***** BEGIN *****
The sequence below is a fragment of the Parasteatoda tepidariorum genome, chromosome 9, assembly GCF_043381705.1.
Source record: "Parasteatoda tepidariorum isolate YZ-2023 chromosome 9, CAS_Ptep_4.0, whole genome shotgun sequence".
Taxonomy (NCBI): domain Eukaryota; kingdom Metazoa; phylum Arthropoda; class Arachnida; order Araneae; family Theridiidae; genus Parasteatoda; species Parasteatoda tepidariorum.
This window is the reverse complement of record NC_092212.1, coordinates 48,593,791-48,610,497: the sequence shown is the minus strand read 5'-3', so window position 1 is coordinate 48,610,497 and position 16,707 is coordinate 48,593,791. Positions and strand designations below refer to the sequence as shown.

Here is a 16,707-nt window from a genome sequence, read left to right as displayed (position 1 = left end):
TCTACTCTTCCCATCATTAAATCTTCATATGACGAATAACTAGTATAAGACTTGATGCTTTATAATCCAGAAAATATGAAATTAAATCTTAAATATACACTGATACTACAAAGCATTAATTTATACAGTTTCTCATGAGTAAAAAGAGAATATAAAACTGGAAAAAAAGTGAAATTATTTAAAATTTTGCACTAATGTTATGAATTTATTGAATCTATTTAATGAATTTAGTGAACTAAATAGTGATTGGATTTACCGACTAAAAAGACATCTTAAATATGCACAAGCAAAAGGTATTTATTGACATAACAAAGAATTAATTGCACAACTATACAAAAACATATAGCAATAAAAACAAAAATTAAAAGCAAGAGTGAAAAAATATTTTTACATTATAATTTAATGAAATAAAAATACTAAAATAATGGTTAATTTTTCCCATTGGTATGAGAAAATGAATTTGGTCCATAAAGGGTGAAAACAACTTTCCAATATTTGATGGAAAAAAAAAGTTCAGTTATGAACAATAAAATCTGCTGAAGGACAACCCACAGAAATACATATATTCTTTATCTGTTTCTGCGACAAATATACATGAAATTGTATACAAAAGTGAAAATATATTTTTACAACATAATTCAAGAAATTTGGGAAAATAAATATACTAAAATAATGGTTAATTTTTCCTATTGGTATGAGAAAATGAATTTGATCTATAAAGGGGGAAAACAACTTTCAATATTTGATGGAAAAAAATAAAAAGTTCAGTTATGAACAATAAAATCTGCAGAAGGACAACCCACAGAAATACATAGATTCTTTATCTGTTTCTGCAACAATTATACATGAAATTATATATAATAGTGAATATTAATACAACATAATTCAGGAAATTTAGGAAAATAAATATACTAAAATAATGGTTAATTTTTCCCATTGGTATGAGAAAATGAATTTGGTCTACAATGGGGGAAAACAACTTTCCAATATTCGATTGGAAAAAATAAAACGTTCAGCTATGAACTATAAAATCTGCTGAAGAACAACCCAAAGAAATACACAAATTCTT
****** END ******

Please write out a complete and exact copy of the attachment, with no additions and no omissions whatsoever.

The sequence below is a fragment of the Parasteatoda tepidariorum genome, chromosome 9, assembly GCF_043381705.1.
Source record: "Parasteatoda tepidariorum isolate YZ-2023 chromosome 9, CAS_Ptep_4.0, whole genome shotgun sequence".
Taxonomy (NCBI): domain Eukaryota; kingdom Metazoa; phylum Arthropoda; class Arachnida; order Araneae; family Theridiidae; genus Parasteatoda; species Parasteatoda tepidariorum.
This window is the reverse complement of record NC_092212.1, coordinates 48,593,791-48,610,497: the sequence shown is the minus strand read 5'-3', so window position 1 is coordinate 48,610,497 and position 16,707 is coordinate 48,593,791. Positions and strand designations below refer to the sequence as shown.

Here is a 16,707-nt window from a genome sequence, read left to right as displayed (position 1 = left end):
TCTACTCTTCCCATCATTAAATCTTCATATGACGAATAACTAGTATAAGACTTGATGCTTTATAATCCAGAAAATATGAAATTAAATCTTAAATATACACTGATACTACAAAGCATTAATTTATACAGTTTCTCATGAGTAAAAAGAGAATATAAAACTGGAAAAAAAGTGAAATTATTTAAAATTTTGCACTAATGTTATGAATTTATTGAATCTATTTAATGAATTTAGTGAACTAAATAGTGATTGGATTTACCGACTAAAAAGACATCTTAAATATGCACAAGCAAAAGGTATTTATTGACATAACAAAGAATTAATTGCACAACTATACAAAAACATATAGCAATAAAAACAAAAATTAAAAGCAAGAGTGAAAAAATATTTTTACATTATAATTTAATGAAATAAAAATACTAAAATAATGGTTAATTTTTCCCATTGGTATGAGAAAATGAATTTGGTCCATAAAGGGTGAAAACAACTTTCCAATATTTGATGGAAAAAAAAAGTTCAGTTATGAACAATAAAATCTGCTGAAGGACAACCCACAGAAATACATATATTCTTTATCTGTTTCTGCGACAAATATACATGAAATTGTATACAAAAGTGAAAATATATTTTTACAACATAATTCAAGAAATTTGGGAAAATAAATATACTAAAATAATGGTTAATTTTTCCTATTGGTATGAGAAAATGAATTTGATCTATAAAGGGGGAAAACAACTTTCAATATTTGATGGAAAAAAATAAAAAGTTCAGTTATGAACAATAAAATCTGCAGAAGGACAACCCACAGAAATACATAGATTCTTTATCTGTTTCTGCAACAATTATACATGAAATTATATATAATAGTGAATATTAATACAACATAATTCAGGAAATTTAGGAAAATAAATATACTAAAATAATGGTTAATTTTTCCCATTGGTATGAGAAAATGAATTTGGTCTACAATGGGGGAAAACAACTTTCCAATATTCGATTGGAAAAAATAAAACGTTCAGCTATGAACTATAAAATCTGCTGAAGAACAACCCAAAGAAATACACAAATTCTT